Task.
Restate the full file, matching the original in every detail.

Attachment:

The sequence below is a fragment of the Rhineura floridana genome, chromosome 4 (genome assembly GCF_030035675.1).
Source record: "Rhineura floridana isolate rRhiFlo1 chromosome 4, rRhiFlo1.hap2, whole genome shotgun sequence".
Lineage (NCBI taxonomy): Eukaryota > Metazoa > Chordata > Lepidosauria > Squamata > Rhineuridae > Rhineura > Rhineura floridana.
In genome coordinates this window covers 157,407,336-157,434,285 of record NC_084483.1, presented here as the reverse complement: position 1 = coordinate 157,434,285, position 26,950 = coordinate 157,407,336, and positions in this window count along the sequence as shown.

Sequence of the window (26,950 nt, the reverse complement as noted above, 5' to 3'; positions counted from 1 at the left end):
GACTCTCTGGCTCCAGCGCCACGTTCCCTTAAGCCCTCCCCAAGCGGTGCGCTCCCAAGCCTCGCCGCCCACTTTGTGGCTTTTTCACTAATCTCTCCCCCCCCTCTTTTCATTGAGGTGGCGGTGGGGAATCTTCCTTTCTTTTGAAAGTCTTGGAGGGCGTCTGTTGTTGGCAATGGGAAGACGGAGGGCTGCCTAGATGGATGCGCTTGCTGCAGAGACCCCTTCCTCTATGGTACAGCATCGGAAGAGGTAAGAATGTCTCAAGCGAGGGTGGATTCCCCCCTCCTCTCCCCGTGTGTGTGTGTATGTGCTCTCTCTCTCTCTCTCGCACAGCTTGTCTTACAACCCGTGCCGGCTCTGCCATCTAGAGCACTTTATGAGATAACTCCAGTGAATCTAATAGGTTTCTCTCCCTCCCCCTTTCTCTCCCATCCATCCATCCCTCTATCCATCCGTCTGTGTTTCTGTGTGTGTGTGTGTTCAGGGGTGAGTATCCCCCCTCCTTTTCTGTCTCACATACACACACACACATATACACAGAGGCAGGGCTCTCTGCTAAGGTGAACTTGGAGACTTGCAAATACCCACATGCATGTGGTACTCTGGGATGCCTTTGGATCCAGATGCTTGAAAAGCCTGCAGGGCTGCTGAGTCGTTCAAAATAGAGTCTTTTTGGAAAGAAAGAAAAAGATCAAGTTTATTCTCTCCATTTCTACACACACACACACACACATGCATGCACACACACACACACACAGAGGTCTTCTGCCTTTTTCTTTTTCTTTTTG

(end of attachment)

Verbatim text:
The sequence below is a fragment of the Rhineura floridana genome, chromosome 4 (genome assembly GCF_030035675.1).
Source record: "Rhineura floridana isolate rRhiFlo1 chromosome 4, rRhiFlo1.hap2, whole genome shotgun sequence".
Lineage (NCBI taxonomy): Eukaryota > Metazoa > Chordata > Lepidosauria > Squamata > Rhineuridae > Rhineura > Rhineura floridana.
In genome coordinates this window covers 157,407,336-157,434,285 of record NC_084483.1, presented here as the reverse complement: position 1 = coordinate 157,434,285, position 26,950 = coordinate 157,407,336, and positions in this window count along the sequence as shown.

Sequence of the window (26,950 nt, the reverse complement as noted above, 5' to 3'; positions counted from 1 at the left end):
GACTCTCTGGCTCCAGCGCCACGTTCCCTTAAGCCCTCCCCAAGCGGTGCGCTCCCAAGCCTCGCCGCCCACTTTGTGGCTTTTTCACTAATCTCTCCCCCCCCTCTTTTCATTGAGGTGGCGGTGGGGAATCTTCCTTTCTTTTGAAAGTCTTGGAGGGCGTCTGTTGTTGGCAATGGGAAGACGGAGGGCTGCCTAGATGGATGCGCTTGCTGCAGAGACCCCTTCCTCTATGGTACAGCATCGGAAGAGGTAAGAATGTCTCAAGCGAGGGTGGATTCCCCCCTCCTCTCCCCGTGTGTGTGTGTATGTGCTCTCTCTCTCTCTCTCGCACAGCTTGTCTTACAACCCGTGCCGGCTCTGCCATCTAGAGCACTTTATGAGATAACTCCAGTGAATCTAATAGGTTTCTCTCCCTCCCCCTTTCTCTCCCATCCATCCATCCCTCTATCCATCCGTCTGTGTTTCTGTGTGTGTGTGTGTTCAGGGGTGAGTATCCCCCCTCCTTTTCTGTCTCACATACACACACACACATATACACAGAGGCAGGGCTCTCTGCTAAGGTGAACTTGGAGACTTGCAAATACCCACATGCATGTGGTACTCTGGGATGCCTTTGGATCCAGATGCTTGAAAAGCCTGCAGGGCTGCTGAGTCGTTCAAAATAGAGTCTTTTTGGAAAGAAAGAAAAAGATCAAGTTTATTCTCTCCATTTCTACACACACACACACACACATGCATGCACACACACACACACACAGAGGTCTTCTGCCTTTTTCTTTTTCTTTTTG